If the story is OBE, the next event is as likely to reach the voter, possibly more so.

  • Karl

    “Stories written like that aren’t going to make many newscasts — it didn’t make mine.”

    And what would it have taken to edit that lame AP story so it reiterated the Foley issues, Bob? Is that all the Current does is rip the AP copy and then “move on?” Where’s the news reporting at MPR? If the only reason you didn’t use this story in your newscast is because AP left out some pertinent details, what does that tell us about MPR’s news staff?

    Here’s a tip: Take the AP story, rewrite it, beef it up, REPORT IT, and THEN move on. Are you people news reporters or news readers? I expect more from MPR.

  • Bob Collins

    thanks for the tip, Karl.

    Actually, the AP story didn’t make mine. But I don’t “write” Current casts. and I don’t rip and read them. I mostly ad-lib them, or sometimes I just take a pen and highlight a couple of sentences.

    I didn’t use the AP story becuase the AP story was useless and it didn’t really tell me anything new other than someone was going to speak to the ethics committee. “Schedule” stories aren’t all that interesting and, as that copy showed, aren’t all that illustrative. And another day of “you did it…no I didn’t” isn’t going to cut it.

    So what’s really new in that story that we didn’t already know? And news has to be — and call me crazy — new.

    That’s why the Foley story played second bannana — on this particular day to Korea, Now when the guy actually testifies before the Ethics Committee, I’m sure there’ll be something there. But what you had yesterday was recycled Inner Beltway stuff. A story full of background (except of course what happened).

    Torii Hunter? That probably resonated with the casual voter more than a story on background did.,

    Like I said, you may not like it. I may not like it. But that’s hte way the news works.

    the foley story didn’t even make the first “A” section of the Strib today.

    If a candidate wants to make hay on this with the non-political-geek voter at this point, they’re going to have to manage the news cycld. They should understand how the news cycle works if they try that.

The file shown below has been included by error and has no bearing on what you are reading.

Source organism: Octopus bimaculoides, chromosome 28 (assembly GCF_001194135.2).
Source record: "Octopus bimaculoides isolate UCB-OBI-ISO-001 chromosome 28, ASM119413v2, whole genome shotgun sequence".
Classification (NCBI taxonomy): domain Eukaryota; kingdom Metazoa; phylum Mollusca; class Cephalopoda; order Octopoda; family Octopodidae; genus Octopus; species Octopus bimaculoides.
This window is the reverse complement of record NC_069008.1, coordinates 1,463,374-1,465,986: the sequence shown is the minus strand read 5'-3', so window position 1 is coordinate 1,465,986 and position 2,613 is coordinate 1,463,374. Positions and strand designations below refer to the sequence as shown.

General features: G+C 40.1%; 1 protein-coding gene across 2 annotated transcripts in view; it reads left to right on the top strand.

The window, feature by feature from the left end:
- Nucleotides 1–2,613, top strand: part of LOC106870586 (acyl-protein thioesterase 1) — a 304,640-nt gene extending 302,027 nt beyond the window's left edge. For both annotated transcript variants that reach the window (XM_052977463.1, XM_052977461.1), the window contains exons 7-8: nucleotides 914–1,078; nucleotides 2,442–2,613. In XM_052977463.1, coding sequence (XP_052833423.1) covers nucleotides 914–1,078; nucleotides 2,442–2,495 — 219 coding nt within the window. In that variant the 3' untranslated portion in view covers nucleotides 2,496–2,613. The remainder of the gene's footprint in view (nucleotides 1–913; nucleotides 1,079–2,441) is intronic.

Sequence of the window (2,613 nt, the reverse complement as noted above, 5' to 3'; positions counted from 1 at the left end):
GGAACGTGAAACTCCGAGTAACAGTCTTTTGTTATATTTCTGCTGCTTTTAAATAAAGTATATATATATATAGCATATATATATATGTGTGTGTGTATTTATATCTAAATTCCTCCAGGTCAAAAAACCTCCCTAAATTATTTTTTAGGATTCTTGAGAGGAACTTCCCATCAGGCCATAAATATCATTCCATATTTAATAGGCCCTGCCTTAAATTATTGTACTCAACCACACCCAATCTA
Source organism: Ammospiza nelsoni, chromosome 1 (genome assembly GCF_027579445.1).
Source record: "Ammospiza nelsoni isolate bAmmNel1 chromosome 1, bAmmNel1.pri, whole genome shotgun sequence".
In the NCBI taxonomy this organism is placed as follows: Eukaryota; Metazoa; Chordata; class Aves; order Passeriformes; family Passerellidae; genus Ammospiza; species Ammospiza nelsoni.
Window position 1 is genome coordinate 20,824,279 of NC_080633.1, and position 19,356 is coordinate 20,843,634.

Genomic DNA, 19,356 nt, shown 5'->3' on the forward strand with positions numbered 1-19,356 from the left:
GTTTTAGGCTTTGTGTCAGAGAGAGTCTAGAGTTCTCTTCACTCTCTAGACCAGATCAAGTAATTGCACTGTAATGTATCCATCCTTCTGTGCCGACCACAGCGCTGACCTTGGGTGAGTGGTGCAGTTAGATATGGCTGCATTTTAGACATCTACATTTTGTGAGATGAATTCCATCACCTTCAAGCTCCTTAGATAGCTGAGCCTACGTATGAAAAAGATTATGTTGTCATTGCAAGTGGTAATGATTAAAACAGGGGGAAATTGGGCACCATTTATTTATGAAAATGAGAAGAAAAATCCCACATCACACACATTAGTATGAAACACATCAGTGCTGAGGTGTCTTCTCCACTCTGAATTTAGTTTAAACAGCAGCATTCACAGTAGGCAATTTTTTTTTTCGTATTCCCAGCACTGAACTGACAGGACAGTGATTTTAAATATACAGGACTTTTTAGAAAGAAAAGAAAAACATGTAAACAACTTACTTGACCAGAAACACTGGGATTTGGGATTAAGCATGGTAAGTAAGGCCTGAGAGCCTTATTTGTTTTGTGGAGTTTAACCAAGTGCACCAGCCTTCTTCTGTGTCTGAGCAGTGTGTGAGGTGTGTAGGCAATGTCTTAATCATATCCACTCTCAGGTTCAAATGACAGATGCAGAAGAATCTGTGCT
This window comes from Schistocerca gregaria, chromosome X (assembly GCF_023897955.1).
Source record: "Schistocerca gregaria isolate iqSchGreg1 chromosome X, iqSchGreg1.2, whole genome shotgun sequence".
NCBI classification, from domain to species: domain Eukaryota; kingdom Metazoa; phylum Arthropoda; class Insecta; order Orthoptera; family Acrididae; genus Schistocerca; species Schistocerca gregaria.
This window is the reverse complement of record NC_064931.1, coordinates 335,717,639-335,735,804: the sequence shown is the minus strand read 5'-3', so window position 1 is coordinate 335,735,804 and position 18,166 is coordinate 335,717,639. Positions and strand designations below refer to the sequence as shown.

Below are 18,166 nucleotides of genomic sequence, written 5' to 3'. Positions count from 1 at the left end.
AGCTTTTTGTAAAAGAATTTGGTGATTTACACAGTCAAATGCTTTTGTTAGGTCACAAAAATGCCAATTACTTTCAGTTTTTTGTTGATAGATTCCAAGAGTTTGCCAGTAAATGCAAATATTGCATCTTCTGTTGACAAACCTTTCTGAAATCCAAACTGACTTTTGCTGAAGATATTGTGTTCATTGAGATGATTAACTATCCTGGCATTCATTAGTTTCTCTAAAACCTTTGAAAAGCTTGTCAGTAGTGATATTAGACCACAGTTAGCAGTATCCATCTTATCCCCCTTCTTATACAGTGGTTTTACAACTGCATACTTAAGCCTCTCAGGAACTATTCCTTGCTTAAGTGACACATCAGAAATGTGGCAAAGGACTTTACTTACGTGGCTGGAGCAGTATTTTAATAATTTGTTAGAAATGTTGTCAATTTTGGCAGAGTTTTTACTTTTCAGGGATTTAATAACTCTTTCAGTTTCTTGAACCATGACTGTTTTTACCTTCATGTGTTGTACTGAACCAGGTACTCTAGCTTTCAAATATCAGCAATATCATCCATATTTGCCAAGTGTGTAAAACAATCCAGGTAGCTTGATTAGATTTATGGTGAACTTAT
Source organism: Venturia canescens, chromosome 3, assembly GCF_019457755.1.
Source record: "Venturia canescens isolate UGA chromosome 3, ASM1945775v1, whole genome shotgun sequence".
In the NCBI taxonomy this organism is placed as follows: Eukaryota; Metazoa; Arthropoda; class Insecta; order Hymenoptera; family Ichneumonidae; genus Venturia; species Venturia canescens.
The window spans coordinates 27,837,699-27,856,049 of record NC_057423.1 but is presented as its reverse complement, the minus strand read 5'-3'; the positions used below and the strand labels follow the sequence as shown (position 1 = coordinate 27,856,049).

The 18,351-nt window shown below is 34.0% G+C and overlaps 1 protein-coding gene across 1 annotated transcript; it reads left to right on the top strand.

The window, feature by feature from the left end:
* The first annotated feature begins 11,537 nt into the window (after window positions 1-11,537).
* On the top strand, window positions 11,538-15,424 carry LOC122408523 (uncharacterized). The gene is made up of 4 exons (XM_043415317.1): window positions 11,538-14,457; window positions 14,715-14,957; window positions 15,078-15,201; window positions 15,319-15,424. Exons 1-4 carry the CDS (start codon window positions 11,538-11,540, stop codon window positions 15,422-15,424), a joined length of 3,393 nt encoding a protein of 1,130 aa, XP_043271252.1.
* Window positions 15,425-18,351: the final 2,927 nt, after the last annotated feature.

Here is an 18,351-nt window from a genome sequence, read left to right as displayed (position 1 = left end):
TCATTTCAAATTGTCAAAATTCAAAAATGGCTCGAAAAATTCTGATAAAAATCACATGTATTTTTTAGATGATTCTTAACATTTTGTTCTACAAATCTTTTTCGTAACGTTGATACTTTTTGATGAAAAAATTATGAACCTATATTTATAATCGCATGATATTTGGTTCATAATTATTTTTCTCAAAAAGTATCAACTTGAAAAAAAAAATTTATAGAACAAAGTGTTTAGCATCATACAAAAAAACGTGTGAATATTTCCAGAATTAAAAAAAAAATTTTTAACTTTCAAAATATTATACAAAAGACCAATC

The point isn’t that the Foley story shouldn’t be a politicla earthquake; or even that it hasn’t already been one. The point is that it’s not likely to resonate more than it already has with voters without something substantially new.

    In many ways, perhaps, the blogs might be able to keep the pot stirred, but the casual voter likely isn’t a big blog reader.

    What I find fascinating now is how the school shootings issue is having much more resonance and is reflected in the various angles that appear to be being developed. Page 1 on the Strib today.

    Still, no politician is talking a bout it; even a week later. That still is a head scratcher to me.

  • MR

    My guess is that the Foley story will turn out much like the Abramoff story. It’ll be an issue for those directly involved in the scandal (Conrad Burns and Mike DeWine for Abramoff, Foley and Reynolds for the Foley story), but most races will soon turn back to what they were about before.

  • Bob Collins

    I think it’s been pretty interesting, actually, how both parties in many cases aren’t running against their opponents, but against the party leadership.

    Republicans tried — and so far have failed to get much traction — to run against a Democrat by saying “a vote for XYZ is a vote for Nancy Pelosi.”

    Democrats are running against Hastert and the Republican leadership in the House.

    In both cases, it’s a risky strategy to prolong because the voter you’re looking to reach changes depending on what stage of the campaign you’re in.

    Maybe, the voter who is STILL undecided at this point knows who Nancy Pelosi or Dennis Hastert even are. Maybe they don’t.

    But I’m willing to guess it’s not high on their dance card right now.

    OTOH, I’ll bet the candidates last name is. (g)

  • bsimon

    Well, its looking like the President is trying, or briefly tried, to change the subject with an acknowledgement of the school shootings. Considering this week’s perp used an AK-47, maybe that’d be a good conversation to have, though its not clear how the GOP can use this to their advantage.

    One story that the Foley incident overshadowed was another White House resignation. Karl Rove’s executive assistant, who formerly worked for Abramoff, resigned after allegedly accepting improper gifts & sharing inappropriate information. Probably not a huge story, but its certainly an embarrassment for the White House which is trying to claim that Abramoff did not, despite his own claims otherwise, have special access to the Executive Branch.

  • James


    I do believe you’re right, the Foley story is old news. But the story will still haunt individual the GOP politically. Many GOPers who plan to fund raise with Hastard, won’t be able too. It will also hurt individual races, NY-26 and Fl-16.

    This gives the Democratic party two political advantages. First, it gives them one, and could probally give them another seat that they had no chance to pick up a two weeks ago. Second, it takes a lot of money out of individual campaigns since hastard is unavailable on the fund rasing circut.

    As a disgusted independent, I’ll take whatever I can to force some level of accountability in DC.